BCS wrecked bowl system; now diminishing regular season

Posted: 11/07/2009 in college football
Tags: , , , , , , , ,

November is the month when talk about the BCS (Bowl Corruption System) heats up and it becomes more and more clear which teams will be shafted by the poor system.

Either Boise State or Texas Christian will be shafted this season if both teams finish with unbeaten records. My bet is Boise State (which improved to 9-0 on Friday night with a 10-point victory at Louisiana Tech) will be the team left on the outside since the Broncos played a soft schedule and the Mountain West Conference is a much more respected league.

Initially, the BCS made 90 percent of the bowl games meaningless but another thing the horrible system has done is diminish the quality of the college football regular season. BCS defenders claim that the college football regular season is the best in sports but that’s hardly the case.

I can remember all the great intersectional games that used to be played one, two and three decades ago and there are a lot fewer of them in today’s college football landscape. And no quality major-college program would dare play a lower-division opponent back then — now nearly every major program plays one such game and many of them play two.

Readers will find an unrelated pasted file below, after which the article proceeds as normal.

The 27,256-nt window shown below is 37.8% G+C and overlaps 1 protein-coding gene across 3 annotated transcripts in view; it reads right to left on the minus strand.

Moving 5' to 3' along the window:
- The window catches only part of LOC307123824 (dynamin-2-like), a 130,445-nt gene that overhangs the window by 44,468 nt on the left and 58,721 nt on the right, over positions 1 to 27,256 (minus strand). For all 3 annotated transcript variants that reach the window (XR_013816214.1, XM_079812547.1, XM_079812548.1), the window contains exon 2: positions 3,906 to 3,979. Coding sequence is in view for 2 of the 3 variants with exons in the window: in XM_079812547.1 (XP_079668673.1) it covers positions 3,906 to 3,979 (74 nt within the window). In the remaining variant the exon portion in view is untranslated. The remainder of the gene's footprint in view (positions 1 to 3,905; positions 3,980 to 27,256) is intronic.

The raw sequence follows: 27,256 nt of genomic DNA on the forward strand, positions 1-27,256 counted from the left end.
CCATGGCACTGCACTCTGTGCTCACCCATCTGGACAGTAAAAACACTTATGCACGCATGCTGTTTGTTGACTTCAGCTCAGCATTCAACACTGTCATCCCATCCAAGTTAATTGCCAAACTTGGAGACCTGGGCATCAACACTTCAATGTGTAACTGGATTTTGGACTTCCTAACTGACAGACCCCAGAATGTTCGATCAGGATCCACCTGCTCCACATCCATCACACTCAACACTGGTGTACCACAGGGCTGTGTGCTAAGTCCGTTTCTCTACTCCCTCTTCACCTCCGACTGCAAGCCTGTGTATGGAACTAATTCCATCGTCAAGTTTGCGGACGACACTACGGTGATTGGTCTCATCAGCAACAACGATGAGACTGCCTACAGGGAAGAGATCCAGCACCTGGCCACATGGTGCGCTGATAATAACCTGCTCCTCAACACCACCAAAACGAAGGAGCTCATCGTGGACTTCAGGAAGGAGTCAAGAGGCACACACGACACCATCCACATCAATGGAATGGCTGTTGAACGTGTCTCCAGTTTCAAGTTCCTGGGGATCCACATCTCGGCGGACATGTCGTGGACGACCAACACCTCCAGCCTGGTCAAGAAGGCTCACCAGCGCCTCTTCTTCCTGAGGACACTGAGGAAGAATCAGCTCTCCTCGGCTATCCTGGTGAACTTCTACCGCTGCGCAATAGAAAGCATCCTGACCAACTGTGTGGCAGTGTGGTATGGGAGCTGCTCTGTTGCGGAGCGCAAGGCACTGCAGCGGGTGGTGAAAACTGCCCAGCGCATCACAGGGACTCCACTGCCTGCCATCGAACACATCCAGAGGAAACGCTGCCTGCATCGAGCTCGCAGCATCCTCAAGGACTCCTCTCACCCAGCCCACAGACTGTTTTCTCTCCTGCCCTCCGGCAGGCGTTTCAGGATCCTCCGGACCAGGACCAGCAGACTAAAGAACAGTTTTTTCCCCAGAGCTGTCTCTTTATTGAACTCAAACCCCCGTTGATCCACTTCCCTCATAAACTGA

You see, the formula for getting to the BCS national championship game is to play in a major conference and schedule your nonconference slate in a way that your program won’t be victim to an upset. Then win the one or two major conference games you play and emerge victorious in your conference title game and you are in the national title game mix.

Boise State draws a lot of heat for playing a soft schedule but Western Athletic Conference commissioner Karl Benson and Broncos athletic director Gene Bleymaier claim Boise State is trying to fill a 2011 opening with a high-profile team but can’t find any takers. It’s hard to fully analyze the situation right now until some of the big-name schools that have declined the offer are identified.

Certainly, there are many factors that go into scheduling so perhaps the financial guarantee Boise State is seeking could be part of the problem.

If I’m the AD at a school that is going to sell out my stadium regardless of the opponent and Boise State wants a $1 million payday when I can play another school for half that amount, I know which school I’m going to schedule in this economically challenged environment.

It won’t be Boise State. I need to worry about my own school’s financial pockets first, not another university’s scheduling dilemma.

For a nice synopsis of the scheduling issue Boise State is dealing with, here is a fine column by Dan Wetzel of Yahoo! Sports (http://rivals.yahoo.com/ncaa/football/news?slug=dw-boise110709&prov=yhoo&type=lgns). I don’t know Dan personally but it looks like he and I share some of the same beliefs about the BCS.

Mainly that the system is very, very bad for college football and has turned the regular season into a shell of what it once was not all that long ago.


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